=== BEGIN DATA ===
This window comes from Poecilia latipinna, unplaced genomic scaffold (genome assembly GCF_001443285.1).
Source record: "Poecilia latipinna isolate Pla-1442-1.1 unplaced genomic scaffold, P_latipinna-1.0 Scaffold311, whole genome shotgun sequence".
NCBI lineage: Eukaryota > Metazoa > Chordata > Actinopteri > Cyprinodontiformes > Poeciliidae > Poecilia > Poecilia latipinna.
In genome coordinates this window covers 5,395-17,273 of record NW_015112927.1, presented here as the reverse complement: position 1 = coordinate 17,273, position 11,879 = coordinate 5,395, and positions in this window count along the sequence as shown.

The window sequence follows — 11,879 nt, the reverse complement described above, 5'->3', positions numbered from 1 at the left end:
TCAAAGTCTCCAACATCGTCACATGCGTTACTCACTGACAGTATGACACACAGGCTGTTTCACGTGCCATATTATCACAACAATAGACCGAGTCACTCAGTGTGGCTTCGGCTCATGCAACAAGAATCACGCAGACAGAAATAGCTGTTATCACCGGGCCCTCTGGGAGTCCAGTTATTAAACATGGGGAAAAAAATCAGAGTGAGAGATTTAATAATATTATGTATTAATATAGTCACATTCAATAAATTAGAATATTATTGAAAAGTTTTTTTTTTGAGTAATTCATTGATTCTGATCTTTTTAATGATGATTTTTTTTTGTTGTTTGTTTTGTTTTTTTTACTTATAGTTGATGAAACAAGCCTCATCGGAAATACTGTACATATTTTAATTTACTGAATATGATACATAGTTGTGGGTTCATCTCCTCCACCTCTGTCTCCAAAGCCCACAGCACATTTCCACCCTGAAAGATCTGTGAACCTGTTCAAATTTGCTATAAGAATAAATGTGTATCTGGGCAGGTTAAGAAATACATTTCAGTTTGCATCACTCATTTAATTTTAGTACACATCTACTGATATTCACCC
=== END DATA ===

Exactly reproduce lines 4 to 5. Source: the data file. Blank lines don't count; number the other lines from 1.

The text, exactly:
In genome coordinates this window covers 5,395-17,273 of record NW_015112927.1, presented here as the reverse complement: position 1 = coordinate 17,273, position 11,879 = coordinate 5,395, and positions in this window count along the sequence as shown.

The window sequence follows — 11,879 nt, the reverse complement described above, 5'->3', positions numbered from 1 at the left end: